The bass is deep and defined; the tonality of the guitar and its overall harmonic richness are beautifully rendered. The piano has the weight and heft of the real thing.

This kind of warm, rich, Tubey Magical analog sound is gone forever. You have to go back to 1971 to find it. (more…)

Bill Evans – Montreux II

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  • This epic live jazz recording finally returns to the site with two excellent Double Plus (A++) sides – exceptionally quiet vinyl too
  • A killer pressing, with a very strong bottom end, lovely richness and warmth, real space and separation between the instruments and wonderful immediacy throughout
  • Recorded at the Montreux Jazz Festival in Switzerland, this 1970 release showcases Evans stylings alongside the brilliant talents of Eddie Gomez and Marty Morell
  • “Bill Evans’ second recording at the Montreux Jazz Festival in 1970 was a highly anticipated concert, finding the pianist in peak form, accompanied by bassist Eddie Gómez and drummer Marty Morell.”

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Gabor Szabo – Rambler

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Yet another brilliant pop jazz recording from RVG in 1973 – he was plenty hot in the ’70s too. 

We had this to say about another favorite RVG recording from 1973:

The really good RVG jazz pressings sound shockingly close to live music — uncompressed, present, full of energy, with the instruments clearly located and surrounded by the natural space of the studio. As our stereo has gotten better, and we’ve found better pressings and learned how to clean them better, his “you-are-there” live jazz sound has begun to impress us more and more.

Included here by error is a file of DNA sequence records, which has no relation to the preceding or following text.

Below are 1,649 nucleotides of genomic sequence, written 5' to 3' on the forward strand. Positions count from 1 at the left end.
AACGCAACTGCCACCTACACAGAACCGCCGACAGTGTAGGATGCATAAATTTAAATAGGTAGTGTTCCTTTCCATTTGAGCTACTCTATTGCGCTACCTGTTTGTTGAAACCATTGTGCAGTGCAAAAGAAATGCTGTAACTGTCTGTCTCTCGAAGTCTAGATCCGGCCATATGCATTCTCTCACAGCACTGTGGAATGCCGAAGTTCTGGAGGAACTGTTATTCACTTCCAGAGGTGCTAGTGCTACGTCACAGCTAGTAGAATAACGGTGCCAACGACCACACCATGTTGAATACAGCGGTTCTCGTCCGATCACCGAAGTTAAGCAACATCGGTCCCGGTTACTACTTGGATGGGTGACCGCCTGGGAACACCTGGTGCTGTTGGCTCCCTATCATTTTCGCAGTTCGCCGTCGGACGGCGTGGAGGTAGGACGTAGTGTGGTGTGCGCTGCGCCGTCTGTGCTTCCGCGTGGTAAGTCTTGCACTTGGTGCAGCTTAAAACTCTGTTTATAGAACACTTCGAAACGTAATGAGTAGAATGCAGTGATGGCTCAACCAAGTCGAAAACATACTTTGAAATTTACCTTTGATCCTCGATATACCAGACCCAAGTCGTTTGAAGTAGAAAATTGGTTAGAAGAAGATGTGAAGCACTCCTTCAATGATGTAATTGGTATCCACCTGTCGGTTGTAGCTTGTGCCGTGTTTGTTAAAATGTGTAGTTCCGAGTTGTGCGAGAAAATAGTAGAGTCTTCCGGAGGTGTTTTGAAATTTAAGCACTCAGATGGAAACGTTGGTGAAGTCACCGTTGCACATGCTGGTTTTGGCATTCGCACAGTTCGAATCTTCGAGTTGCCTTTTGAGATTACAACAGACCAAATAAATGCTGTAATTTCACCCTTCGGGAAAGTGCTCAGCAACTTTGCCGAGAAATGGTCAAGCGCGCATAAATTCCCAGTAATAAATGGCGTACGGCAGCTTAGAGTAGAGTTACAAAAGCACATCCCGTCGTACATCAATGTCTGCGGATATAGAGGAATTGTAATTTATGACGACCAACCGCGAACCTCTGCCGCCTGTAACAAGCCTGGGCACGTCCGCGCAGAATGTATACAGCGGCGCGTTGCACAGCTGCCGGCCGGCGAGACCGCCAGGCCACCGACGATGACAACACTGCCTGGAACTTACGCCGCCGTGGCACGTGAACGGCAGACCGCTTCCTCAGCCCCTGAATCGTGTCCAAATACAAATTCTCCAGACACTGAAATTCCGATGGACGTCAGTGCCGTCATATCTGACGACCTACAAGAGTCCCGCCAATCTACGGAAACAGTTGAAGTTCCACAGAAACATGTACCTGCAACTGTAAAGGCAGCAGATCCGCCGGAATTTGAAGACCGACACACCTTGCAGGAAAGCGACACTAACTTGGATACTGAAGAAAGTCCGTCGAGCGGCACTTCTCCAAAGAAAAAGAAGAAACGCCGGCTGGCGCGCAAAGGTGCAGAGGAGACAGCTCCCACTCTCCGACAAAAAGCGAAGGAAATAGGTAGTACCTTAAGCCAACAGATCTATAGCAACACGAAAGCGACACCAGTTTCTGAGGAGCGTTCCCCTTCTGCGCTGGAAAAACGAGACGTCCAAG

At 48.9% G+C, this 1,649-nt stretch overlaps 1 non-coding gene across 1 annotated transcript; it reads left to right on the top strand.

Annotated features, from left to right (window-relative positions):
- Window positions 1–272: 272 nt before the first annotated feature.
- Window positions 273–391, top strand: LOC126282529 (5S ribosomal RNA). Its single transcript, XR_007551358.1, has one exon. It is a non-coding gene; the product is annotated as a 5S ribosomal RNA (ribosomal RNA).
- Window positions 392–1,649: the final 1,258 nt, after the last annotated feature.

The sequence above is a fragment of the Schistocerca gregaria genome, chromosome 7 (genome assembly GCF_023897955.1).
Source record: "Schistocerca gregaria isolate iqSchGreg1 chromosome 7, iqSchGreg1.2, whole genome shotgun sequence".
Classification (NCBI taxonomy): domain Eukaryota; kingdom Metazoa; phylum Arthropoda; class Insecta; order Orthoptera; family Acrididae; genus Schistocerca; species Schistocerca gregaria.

For those of you who have not been on our site for long, the record we are referring to is Grover Washington Jr.’s All The King’s Horses, one of RVG’s triumphs and a record we have offered Hot Stamper pressings of practically from the start. On big speakers at loud volumes the sound is glorious. (more…)

Gabor Szabo – Mizrab – Not Recommended

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Music Grade: D (at best)

Not recommended, a weak effort from CTI in 1972. Neither the music nor the sound, at least on the copies we played, is worth your time. 

This has been a public service review from the record loving audiophiles here at Better Records.

Chet Baker – She Was Too Good To Me

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A distinguished member of the Better Records Jazz Hall of Fame

We guarantee you have never heard this album — or any later Chet Baker album — sound as good as this one does.

There’s so much life in these grooves. The sound jumps out of the speakers right into your lap. This kind of warm, rich, Tubey Magical analog sound is gone forever. You have to go back to 1974 to find it!

The early ’70s were a good time for Van Gelder, the engineer for these sessions. Grover Washington Jr.’s All the King’s Horses from 1973 is an amazing Demo Disc for large group. We could easily name-check a dozen others on CTI recorded by RVG that we’ve done shootouts for. 

But any album only sounds good on the copies that it sounds good on, on the pressings that were mastered, pressed and cleaned right, a fact that seems to have eluded most jazz vinyl aficionados interested in good sound but axiomatic (if not tautological) here at Better Records.

The extended song structures, ranging from four to seven minutes in length, leave plenty of room for the band to stretch out.

And of course Chet sings the title track beautifully. (more…)